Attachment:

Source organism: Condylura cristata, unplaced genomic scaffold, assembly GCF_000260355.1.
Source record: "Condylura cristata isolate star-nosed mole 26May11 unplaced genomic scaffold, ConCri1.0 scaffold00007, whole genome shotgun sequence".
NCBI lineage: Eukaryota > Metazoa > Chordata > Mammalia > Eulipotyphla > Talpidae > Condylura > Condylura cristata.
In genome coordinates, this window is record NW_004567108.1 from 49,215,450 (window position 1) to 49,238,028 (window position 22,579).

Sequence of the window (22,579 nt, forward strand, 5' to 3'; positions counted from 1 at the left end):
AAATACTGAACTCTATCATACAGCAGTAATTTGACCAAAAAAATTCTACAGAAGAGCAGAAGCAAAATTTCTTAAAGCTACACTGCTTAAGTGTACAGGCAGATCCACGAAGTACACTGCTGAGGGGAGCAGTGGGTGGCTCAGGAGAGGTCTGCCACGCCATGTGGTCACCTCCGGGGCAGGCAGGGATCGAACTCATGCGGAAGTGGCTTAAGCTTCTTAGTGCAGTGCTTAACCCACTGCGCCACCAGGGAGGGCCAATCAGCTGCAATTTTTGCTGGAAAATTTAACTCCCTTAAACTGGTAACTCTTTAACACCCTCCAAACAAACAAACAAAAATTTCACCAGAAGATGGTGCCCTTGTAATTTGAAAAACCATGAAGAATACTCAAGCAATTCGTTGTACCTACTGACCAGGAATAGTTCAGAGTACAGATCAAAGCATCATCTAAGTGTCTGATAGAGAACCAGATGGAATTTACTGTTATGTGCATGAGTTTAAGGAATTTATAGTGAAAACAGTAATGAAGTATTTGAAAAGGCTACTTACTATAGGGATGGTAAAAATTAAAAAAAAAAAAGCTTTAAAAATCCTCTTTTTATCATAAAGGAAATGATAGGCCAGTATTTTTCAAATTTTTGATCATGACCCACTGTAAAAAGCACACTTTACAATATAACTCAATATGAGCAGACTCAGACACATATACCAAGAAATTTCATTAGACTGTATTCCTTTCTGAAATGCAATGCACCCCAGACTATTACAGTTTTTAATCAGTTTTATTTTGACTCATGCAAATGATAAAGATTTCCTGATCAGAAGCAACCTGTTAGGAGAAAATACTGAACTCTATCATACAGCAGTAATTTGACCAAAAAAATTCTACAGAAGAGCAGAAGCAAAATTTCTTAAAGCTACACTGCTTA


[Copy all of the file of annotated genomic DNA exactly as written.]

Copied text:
Source organism: Condylura cristata, unplaced genomic scaffold, assembly GCF_000260355.1.
Source record: "Condylura cristata isolate star-nosed mole 26May11 unplaced genomic scaffold, ConCri1.0 scaffold00007, whole genome shotgun sequence".
NCBI lineage: Eukaryota > Metazoa > Chordata > Mammalia > Eulipotyphla > Talpidae > Condylura > Condylura cristata.
In genome coordinates, this window is record NW_004567108.1 from 49,215,450 (window position 1) to 49,238,028 (window position 22,579).

Sequence of the window (22,579 nt, forward strand, 5' to 3'; positions counted from 1 at the left end):
AAATACTGAACTCTATCATACAGCAGTAATTTGACCAAAAAAATTCTACAGAAGAGCAGAAGCAAAATTTCTTAAAGCTACACTGCTTAAGTGTACAGGCAGATCCACGAAGTACACTGCTGAGGGGAGCAGTGGGTGGCTCAGGAGAGGTCTGCCACGCCATGTGGTCACCTCCGGGGCAGGCAGGGATCGAACTCATGCGGAAGTGGCTTAAGCTTCTTAGTGCAGTGCTTAACCCACTGCGCCACCAGGGAGGGCCAATCAGCTGCAATTTTTGCTGGAAAATTTAACTCCCTTAAACTGGTAACTCTTTAACACCCTCCAAACAAACAAACAAAAATTTCACCAGAAGATGGTGCCCTTGTAATTTGAAAAACCATGAAGAATACTCAAGCAATTCGTTGTACCTACTGACCAGGAATAGTTCAGAGTACAGATCAAAGCATCATCTAAGTGTCTGATAGAGAACCAGATGGAATTTACTGTTATGTGCATGAGTTTAAGGAATTTATAGTGAAAACAGTAATGAAGTATTTGAAAAGGCTACTTACTATAGGGATGGTAAAAATTAAAAAAAAAAAAGCTTTAAAAATCCTCTTTTTATCATAAAGGAAATGATAGGCCAGTATTTTTCAAATTTTTGATCATGACCCACTGTAAAAAGCACACTTTACAATATAACTCAATATGAGCAGACTCAGACACATATACCAAGAAATTTCATTAGACTGTATTCCTTTCTGAAATGCAATGCACCCCAGACTATTACAGTTTTTAATCAGTTTTATTTTGACTCATGCAAATGATAAAGATTTCCTGATCAGAAGCAACCTGTTAGGAGAAAATACTGAACTCTATCATACAGCAGTAATTTGACCAAAAAAATTCTACAGAAGAGCAGAAGCAAAATTTCTTAAAGCTACACTGCTTA